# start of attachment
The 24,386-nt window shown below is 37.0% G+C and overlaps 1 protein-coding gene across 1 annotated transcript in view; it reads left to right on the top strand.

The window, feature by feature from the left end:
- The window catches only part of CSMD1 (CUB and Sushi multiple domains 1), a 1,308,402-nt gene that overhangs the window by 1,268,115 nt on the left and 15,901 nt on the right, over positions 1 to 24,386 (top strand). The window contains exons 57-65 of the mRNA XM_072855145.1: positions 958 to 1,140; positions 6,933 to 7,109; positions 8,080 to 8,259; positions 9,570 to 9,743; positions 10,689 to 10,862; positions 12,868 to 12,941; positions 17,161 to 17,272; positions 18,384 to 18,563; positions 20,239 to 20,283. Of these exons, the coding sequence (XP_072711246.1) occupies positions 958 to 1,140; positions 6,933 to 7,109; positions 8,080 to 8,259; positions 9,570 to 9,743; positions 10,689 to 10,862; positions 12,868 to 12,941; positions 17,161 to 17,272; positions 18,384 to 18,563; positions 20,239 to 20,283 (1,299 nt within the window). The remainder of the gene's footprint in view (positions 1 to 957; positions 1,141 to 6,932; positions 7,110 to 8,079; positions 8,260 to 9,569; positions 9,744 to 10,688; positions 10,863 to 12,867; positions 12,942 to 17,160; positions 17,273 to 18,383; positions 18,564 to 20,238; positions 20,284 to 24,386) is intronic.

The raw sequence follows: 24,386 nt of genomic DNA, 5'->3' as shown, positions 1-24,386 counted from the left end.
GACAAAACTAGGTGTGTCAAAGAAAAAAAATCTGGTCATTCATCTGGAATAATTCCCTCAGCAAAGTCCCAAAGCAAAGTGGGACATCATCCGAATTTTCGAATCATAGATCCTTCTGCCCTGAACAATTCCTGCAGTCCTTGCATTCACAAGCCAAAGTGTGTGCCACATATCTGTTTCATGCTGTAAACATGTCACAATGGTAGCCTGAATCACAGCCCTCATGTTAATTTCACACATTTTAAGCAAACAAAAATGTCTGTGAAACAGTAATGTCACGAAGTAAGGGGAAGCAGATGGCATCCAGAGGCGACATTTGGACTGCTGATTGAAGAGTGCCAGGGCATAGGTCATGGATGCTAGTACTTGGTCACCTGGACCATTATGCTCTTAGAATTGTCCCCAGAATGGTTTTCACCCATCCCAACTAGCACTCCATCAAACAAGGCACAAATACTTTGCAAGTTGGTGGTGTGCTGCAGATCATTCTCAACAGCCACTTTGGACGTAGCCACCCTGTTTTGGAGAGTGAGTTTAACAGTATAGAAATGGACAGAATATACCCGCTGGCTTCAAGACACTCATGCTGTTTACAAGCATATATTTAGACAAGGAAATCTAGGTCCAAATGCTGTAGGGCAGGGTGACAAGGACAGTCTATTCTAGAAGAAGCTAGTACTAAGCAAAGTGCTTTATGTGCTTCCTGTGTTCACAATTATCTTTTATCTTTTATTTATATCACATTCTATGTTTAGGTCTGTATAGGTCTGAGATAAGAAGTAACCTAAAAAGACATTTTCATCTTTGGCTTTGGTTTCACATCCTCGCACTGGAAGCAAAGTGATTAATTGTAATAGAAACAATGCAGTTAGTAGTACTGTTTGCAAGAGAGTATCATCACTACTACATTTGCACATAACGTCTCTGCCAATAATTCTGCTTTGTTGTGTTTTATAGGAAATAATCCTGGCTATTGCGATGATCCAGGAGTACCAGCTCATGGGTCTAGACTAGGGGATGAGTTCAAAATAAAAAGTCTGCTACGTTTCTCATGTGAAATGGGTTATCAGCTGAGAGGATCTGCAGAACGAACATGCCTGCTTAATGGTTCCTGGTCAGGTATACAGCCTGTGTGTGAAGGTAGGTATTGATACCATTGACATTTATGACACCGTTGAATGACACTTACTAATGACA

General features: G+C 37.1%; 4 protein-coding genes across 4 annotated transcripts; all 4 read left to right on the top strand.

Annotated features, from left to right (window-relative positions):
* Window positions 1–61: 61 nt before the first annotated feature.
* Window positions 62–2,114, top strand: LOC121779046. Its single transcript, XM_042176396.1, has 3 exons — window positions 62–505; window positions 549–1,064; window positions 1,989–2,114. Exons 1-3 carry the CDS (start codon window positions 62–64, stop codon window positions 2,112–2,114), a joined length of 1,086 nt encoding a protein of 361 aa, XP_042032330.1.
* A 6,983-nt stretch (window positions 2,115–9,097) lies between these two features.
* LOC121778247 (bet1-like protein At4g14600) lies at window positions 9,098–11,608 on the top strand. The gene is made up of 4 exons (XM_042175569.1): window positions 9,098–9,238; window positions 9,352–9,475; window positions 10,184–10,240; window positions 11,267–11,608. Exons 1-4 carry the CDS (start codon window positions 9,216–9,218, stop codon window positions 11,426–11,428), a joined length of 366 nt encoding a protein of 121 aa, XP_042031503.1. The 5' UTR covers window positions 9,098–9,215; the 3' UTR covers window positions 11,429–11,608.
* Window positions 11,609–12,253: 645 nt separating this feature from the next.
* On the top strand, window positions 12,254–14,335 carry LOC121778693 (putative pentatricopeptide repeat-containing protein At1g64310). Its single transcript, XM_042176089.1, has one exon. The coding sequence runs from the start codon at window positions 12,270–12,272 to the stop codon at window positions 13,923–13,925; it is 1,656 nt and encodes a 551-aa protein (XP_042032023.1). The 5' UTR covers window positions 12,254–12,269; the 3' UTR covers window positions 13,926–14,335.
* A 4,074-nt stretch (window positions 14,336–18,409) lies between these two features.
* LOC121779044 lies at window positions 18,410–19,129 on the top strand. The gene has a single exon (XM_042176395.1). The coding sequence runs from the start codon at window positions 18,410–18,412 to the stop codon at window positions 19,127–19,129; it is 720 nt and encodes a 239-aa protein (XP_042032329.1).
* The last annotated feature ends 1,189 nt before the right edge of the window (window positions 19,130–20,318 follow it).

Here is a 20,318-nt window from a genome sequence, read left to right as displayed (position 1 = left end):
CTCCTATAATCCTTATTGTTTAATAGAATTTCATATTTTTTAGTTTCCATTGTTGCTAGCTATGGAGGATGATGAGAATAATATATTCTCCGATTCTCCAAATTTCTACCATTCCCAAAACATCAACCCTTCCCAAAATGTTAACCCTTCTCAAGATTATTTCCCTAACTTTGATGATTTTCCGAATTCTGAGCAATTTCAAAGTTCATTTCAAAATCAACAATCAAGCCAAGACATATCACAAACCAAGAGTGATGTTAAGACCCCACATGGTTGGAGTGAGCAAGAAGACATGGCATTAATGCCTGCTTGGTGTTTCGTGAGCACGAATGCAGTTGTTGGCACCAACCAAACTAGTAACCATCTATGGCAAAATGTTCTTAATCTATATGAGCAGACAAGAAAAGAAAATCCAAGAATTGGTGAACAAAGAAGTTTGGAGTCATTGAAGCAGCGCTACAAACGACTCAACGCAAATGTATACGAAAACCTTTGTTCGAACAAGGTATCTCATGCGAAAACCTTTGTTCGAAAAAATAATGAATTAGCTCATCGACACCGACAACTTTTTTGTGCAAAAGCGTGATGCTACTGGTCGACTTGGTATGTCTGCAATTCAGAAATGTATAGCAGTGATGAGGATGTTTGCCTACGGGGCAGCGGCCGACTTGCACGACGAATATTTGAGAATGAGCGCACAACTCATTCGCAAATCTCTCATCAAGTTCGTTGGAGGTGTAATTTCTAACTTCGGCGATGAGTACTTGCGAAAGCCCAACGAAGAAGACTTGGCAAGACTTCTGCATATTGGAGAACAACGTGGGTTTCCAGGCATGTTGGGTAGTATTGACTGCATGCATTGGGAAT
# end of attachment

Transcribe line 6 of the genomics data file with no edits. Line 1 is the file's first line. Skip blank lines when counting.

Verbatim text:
General features: G+C 37.1%; 4 protein-coding genes across 4 annotated transcripts; all 4 read left to right on the top strand.